Portugal’s heated bullfighting debate is back in the limelight again due to a video showing a truck filled with people brutally running over a bull that got loose during a traditional bullfighting event in the Azores.
The seven-minute clip uploaded to YouTube shows several people trying to rope a bull in a large plot of land, eventually deciding to run it over as several dozens of people watch (see below).
One can be heard saying: “They had to do it. It (the bull) was going to kill people.”
Though the fate of the animal is unclear from the video, Azores-based newspaper Diário Insular says the bull died.
The incident happened in Fontinhas on the Terceira Island of the Azores archipelago during a ‘Tourada à corda’ event last Saturday (July 23).
In this type of bullfighting typical to the Azores, the bull is controlled by a rope around its neck and paraded through the streets.
As local company Tour Azores explains on its website: “Depending on the stamina, the bull is let loose in the streets for a period of about 30 minutes or more. Wannabe bullfighters try to get the attention of the bull by flailing their arms, umbrellas or capes, in hopes that the bull chases after them.”
In this case, the handlers were apparently unable to get the bull under control again. It was cornered in a walled plot of land, where it was eventually run over.
Pedro Neves, spokesperson for animal rights party PAN, has made a formal complaint to the authorities.
“We’re against gratuitous violence,” he said. “What we want is to call attention to this so that there can be a change of paradigm.”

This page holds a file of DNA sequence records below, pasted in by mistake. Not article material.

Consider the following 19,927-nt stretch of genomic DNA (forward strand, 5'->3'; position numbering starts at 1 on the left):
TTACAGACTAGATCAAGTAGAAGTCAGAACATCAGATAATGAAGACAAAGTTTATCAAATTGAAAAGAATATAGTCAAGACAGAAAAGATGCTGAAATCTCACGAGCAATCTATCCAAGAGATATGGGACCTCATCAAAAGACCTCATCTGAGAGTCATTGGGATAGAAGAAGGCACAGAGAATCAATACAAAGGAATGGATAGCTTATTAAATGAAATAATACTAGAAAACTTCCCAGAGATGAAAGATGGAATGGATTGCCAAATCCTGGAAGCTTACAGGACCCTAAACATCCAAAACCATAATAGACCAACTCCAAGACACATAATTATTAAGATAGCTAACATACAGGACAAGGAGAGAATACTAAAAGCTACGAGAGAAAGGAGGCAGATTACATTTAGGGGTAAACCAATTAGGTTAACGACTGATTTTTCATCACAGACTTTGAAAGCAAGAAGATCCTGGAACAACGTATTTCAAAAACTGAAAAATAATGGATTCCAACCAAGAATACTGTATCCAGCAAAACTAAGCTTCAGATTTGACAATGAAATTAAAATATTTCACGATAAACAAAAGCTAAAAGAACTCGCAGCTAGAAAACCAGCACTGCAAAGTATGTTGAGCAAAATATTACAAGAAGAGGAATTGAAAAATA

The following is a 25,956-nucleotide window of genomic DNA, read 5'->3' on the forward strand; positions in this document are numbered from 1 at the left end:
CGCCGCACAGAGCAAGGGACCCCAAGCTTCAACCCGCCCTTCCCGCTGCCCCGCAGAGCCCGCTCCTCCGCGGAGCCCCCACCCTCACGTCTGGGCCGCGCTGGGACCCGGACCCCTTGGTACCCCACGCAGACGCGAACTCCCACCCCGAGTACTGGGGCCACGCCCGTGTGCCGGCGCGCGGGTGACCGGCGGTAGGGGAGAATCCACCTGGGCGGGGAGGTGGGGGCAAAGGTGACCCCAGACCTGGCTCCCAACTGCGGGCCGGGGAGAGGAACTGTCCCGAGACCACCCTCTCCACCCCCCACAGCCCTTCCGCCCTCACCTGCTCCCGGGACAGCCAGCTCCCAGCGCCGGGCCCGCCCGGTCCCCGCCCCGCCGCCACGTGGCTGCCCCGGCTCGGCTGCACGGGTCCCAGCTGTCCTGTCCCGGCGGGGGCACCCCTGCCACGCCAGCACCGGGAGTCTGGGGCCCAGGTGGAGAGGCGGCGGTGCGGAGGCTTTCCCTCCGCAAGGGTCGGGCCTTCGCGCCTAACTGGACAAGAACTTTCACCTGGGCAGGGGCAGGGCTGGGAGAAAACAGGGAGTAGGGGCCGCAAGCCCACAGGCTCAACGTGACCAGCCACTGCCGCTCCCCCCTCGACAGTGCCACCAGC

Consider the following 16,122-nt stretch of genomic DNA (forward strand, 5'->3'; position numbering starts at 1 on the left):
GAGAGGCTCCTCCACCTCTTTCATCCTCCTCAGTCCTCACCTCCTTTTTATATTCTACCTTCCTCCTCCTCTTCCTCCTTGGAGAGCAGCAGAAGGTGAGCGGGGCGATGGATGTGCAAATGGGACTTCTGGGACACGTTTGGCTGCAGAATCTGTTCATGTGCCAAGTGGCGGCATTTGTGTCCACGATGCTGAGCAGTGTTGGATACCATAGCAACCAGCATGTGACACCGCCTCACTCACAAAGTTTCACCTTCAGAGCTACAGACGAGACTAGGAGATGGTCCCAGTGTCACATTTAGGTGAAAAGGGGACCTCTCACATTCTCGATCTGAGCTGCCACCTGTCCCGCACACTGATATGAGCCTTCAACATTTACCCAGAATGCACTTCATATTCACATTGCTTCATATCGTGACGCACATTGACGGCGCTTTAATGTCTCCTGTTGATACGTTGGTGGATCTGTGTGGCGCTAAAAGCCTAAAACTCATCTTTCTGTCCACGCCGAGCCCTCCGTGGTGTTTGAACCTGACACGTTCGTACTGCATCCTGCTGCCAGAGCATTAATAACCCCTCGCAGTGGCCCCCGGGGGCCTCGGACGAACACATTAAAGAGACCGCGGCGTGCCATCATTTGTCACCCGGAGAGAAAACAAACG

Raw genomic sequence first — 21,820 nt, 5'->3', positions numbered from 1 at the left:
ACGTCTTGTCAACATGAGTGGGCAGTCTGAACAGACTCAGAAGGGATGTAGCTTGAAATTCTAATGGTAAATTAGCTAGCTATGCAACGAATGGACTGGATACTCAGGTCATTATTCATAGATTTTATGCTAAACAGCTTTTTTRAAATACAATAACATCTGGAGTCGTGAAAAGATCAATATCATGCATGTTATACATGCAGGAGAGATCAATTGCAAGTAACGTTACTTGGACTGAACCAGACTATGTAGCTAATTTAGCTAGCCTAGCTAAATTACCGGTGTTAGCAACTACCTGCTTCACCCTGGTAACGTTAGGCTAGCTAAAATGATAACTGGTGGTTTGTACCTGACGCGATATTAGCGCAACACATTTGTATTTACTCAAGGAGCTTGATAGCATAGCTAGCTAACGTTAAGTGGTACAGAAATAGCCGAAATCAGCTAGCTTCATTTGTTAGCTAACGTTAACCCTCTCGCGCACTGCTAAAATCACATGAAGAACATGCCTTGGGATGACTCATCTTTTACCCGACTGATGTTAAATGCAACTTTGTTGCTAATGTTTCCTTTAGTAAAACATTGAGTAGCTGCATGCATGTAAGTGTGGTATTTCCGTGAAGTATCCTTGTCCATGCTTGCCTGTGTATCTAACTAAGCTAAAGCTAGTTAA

According to Público’s P3 online newspaper, the environmental division of GNR police, SEPNA, has already received over 300 complaints about the incident.
In a Facebook post, anti-bullfighting group Anti-Tourada said “another non-lethal method could have been used to subdue the animal”.
Another group, Unidos Contra as Touradas, says it is “incomprehensible” that an island that “prides itself on having three bullfights per day does not have a strategy to deal with these situations that does not involve violently running over the animals”.
It’s not a crime
Though it lamented the incident, animal rights group ANIMAL said the “atrocity is a moral crime, but not a legal one”.
Pedro Rosa, spokesperson for the Azores GNR police, confirmed the incident cannot be considered a crime.
“If it was the bull’s owner who made the decision to run it over, then it is not a crime,” he told the Resident.
He explained that bulls are not included in Portugal’s latest animal protection law, as they are not considered pets. In other words, bulls are still seen as ‘things’ in the eye of the law.
Nonetheless, the case is being investigated.